So you’re at the park, playing catch, everything is great (how could it not be, there’s all these dogs!) and then in an instant, snarl, snap, cry, your perfect little pupper is bit! You go to the vet, get your dog fixed up, and go home to cuddle. (and if the wound isn’t quite bad enough to merit a trip to the vet, see How to Treat your Dog's Wound). But that isn’t quite the end of it.
In this article, we here at Fauna Care will share the four stages of dog wound healing, so that you can be sure your best friend heals up just right.
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While there are many types of dog wounds, from lacerations to abrasions to puncture wounds, most wounds go through similar stages in healing. The first of these stages is inflammation, and while it is the most painful and most noticeable stage, it is key to proper healing.
Cool, but, what exactly is inflammation? Put simply, it is the body’s immune response to injury. Injured tissues send chemical signals to initiate the healing process: first, capillaries (fine branching blood vessels) leading away from the injured area are signaled to constrict, and the arterioles (arteries leading into the capillaries) are signaled to dilate, increasing the flow of blood, white blood cells and fluids to pass through the injured area.
These fluids have a higher protein count than those normally found in tissues, attracting water to the injured area and causing, you guessed it: swelling.
The cells that migrate can be considered your pup’s “first responders”, controlling bleeding and allowing for the second stage of healing to begin.
The five symptoms of inflammation are swelling, pain, redness, heat and immobility. That red and inflamed look is normal unless accompanied by high fever, excessive bleeding or streaking from the site of the wound.
It may take up to a week for inflammation to subside, depending on the severity of the wound and the overall health of your dog. You’ve also got to watch out for infection, symptoms of which are also pain, redness and heat. Pro tip: if your dog’s wound smells funky, it’s probably infected.
Debridement happens in one of two ways: if the wound is acute then those white blood cells that have flooded the wounded area then act (as I like to think) as an attack squad, removing all foreign material from the wound, killing off infection causing bacteria, clearing debris and removing dead cells. This process occurs naturally and on a cellular level.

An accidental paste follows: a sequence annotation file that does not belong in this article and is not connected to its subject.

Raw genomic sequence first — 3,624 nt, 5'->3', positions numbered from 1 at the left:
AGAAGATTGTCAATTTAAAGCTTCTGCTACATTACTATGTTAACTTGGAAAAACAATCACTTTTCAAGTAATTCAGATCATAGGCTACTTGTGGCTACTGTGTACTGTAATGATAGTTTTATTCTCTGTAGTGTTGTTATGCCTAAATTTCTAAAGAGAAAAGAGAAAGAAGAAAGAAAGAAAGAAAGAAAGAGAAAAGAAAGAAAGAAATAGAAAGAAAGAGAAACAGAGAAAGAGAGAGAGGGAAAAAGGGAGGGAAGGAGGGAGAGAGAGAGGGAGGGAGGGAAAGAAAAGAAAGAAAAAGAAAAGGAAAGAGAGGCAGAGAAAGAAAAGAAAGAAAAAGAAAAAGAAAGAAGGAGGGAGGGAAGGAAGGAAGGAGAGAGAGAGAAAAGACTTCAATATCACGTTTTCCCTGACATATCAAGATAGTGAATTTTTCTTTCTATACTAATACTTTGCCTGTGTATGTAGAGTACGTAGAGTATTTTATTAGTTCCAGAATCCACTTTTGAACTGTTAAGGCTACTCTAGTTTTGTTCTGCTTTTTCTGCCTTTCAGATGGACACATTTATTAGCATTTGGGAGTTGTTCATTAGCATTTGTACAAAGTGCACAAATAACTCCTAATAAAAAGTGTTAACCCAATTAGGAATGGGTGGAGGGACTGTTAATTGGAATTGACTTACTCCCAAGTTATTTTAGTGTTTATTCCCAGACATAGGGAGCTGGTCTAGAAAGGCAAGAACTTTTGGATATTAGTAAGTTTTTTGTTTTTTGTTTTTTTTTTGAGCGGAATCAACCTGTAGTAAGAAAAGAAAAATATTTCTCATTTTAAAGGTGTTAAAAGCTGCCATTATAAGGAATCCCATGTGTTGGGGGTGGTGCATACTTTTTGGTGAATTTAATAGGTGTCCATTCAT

However, if the wound or the skin surrounding is blue-black, leathery, thin or white, it is often associated with non viability, and necrotic (dead) tissue will have to be manually debrided by a surgeon.
Debridement can be classified as:
Forms of debridement include:
Dead tissue is harmful to the body’s ability to recover as it inhibits the ability to development new, healthy tissue, makes the wound site more susceptible to infection, and can hide already present infection, therefore allowing it to spread.
Less startling than debridement the repair stage. In a healthy, non infected wound, cells begin to grow and rebuild missing and damaged tissues. Small blood vessels develop to carry blood to the wound site. Skin cells migrate and form scabs within hours of the initial wound.
These skin cells can cover a properly closed surgical incision within forty eight hours, if this is the origin of your pup’s wound.
However, if it is an open wound, granulation tissue, the new connective tissue that forms when the surface area of a wound is healing, takes longer to form. Granulation is a sure sign of healing and should be promoted for healing.
Granulation tissue is usually deep pink in color at the base with red ‘lumps’ all over the surface area of the wound. It will also be moist, usually raised higher than the surrounding flesh, and typically bumby (hence the term, granulated).
While the color of it may be frightening, granulating flesh is healthy and means that your dog’s body is creating a new layer of strong, protective flesh. You can play a part in cultivating this strong new layer of flesh for your dog by keeping a moist, warm, clean wound surface, which will control exudate levels (drainage) and prevent damage to this delicately forming tissue.
Check out Fauna Care’s First Aid Spray for a hands-free, sanitary way to keep your dog’s wound moist and clean.
During the repairing stage, the collagen that was laid down was disorganized and thick. Not a very attractive look for any species.
So, Mother Nature being as smart as she is, has created this final stage of healing, during which the newly laid collagen fibers reorganize. Collagen is aligned with tension lines and water is reabsorbed to come closer together and cross-link. Cross-linking reduces scar thickness and also make the wound stronger.
Warning: this process can take months or years, and even then, wounds are only 80-85% as strong as they were, pre-injury.
A happy pup, for one! And most likely a scar, but the wound should be closed and dry.
There you have it, the four stages of healing. Watch out for these, and if your pupper hangs around in one of these steps for more than their due time (or, you know, your dog’s leg is gushing out blood), be sure to call your vet right away!
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